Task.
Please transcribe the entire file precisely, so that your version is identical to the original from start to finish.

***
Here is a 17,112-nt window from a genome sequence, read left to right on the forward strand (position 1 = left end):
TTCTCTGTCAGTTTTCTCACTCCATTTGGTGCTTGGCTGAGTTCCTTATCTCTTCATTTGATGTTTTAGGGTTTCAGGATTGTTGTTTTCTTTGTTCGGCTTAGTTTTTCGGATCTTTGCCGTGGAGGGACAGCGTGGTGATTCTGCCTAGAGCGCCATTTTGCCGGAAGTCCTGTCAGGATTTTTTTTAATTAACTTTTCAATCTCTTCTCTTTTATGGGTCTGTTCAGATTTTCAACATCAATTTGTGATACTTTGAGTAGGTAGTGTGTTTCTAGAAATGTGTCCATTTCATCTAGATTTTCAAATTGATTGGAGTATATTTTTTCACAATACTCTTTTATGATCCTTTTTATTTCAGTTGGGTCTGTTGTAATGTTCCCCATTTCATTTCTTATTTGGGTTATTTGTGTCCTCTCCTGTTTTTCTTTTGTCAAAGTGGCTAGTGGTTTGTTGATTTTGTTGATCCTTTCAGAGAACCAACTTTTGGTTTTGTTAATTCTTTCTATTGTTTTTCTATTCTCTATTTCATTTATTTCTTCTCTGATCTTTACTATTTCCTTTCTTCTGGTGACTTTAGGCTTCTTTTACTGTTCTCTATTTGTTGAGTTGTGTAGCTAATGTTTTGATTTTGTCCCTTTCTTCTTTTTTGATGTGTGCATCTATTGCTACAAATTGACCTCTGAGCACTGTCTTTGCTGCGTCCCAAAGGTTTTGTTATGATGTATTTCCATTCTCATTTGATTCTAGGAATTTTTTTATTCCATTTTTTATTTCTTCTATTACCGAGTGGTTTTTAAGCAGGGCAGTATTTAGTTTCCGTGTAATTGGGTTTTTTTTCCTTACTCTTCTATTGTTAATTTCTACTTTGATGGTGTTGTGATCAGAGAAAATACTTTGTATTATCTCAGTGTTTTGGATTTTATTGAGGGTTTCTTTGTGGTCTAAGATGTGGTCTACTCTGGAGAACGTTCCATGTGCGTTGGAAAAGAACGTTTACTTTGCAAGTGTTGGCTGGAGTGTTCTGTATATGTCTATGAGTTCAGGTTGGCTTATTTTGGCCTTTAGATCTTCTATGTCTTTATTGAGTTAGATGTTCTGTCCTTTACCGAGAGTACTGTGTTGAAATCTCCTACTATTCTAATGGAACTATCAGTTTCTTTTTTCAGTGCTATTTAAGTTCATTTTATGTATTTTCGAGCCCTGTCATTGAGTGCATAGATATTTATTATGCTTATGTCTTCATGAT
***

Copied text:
Here is a 17,112-nt window from a genome sequence, read left to right on the forward strand (position 1 = left end):
TTCTCTGTCAGTTTTCTCACTCCATTTGGTGCTTGGCTGAGTTCCTTATCTCTTCATTTGATGTTTTAGGGTTTCAGGATTGTTGTTTTCTTTGTTCGGCTTAGTTTTTCGGATCTTTGCCGTGGAGGGACAGCGTGGTGATTCTGCCTAGAGCGCCATTTTGCCGGAAGTCCTGTCAGGATTTTTTTTAATTAACTTTTCAATCTCTTCTCTTTTATGGGTCTGTTCAGATTTTCAACATCAATTTGTGATACTTTGAGTAGGTAGTGTGTTTCTAGAAATGTGTCCATTTCATCTAGATTTTCAAATTGATTGGAGTATATTTTTTCACAATACTCTTTTATGATCCTTTTTATTTCAGTTGGGTCTGTTGTAATGTTCCCCATTTCATTTCTTATTTGGGTTATTTGTGTCCTCTCCTGTTTTTCTTTTGTCAAAGTGGCTAGTGGTTTGTTGATTTTGTTGATCCTTTCAGAGAACCAACTTTTGGTTTTGTTAATTCTTTCTATTGTTTTTCTATTCTCTATTTCATTTATTTCTTCTCTGATCTTTACTATTTCCTTTCTTCTGGTGACTTTAGGCTTCTTTTACTGTTCTCTATTTGTTGAGTTGTGTAGCTAATGTTTTGATTTTGTCCCTTTCTTCTTTTTTGATGTGTGCATCTATTGCTACAAATTGACCTCTGAGCACTGTCTTTGCTGCGTCCCAAAGGTTTTGTTATGATGTATTTCCATTCTCATTTGATTCTAGGAATTTTTTTATTCCATTTTTTATTTCTTCTATTACCGAGTGGTTTTTAAGCAGGGCAGTATTTAGTTTCCGTGTAATTGGGTTTTTTTTCCTTACTCTTCTATTGTTAATTTCTACTTTGATGGTGTTGTGATCAGAGAAAATACTTTGTATTATCTCAGTGTTTTGGATTTTATTGAGGGTTTCTTTGTGGTCTAAGATGTGGTCTACTCTGGAGAACGTTCCATGTGCGTTGGAAAAGAACGTTTACTTTGCAAGTGTTGGCTGGAGTGTTCTGTATATGTCTATGAGTTCAGGTTGGCTTATTTTGGCCTTTAGATCTTCTATGTCTTTATTGAGTTAGATGTTCTGTCCTTTACCGAGAGTACTGTGTTGAAATCTCCTACTATTCTAATGGAACTATCAGTTTCTTTTTTCAGTGCTATTTAAGTTCATTTTATGTATTTTCGAGCCCTGTCATTGAGTGCATAGATATTTATTATGCTTATGTCTTCATGAT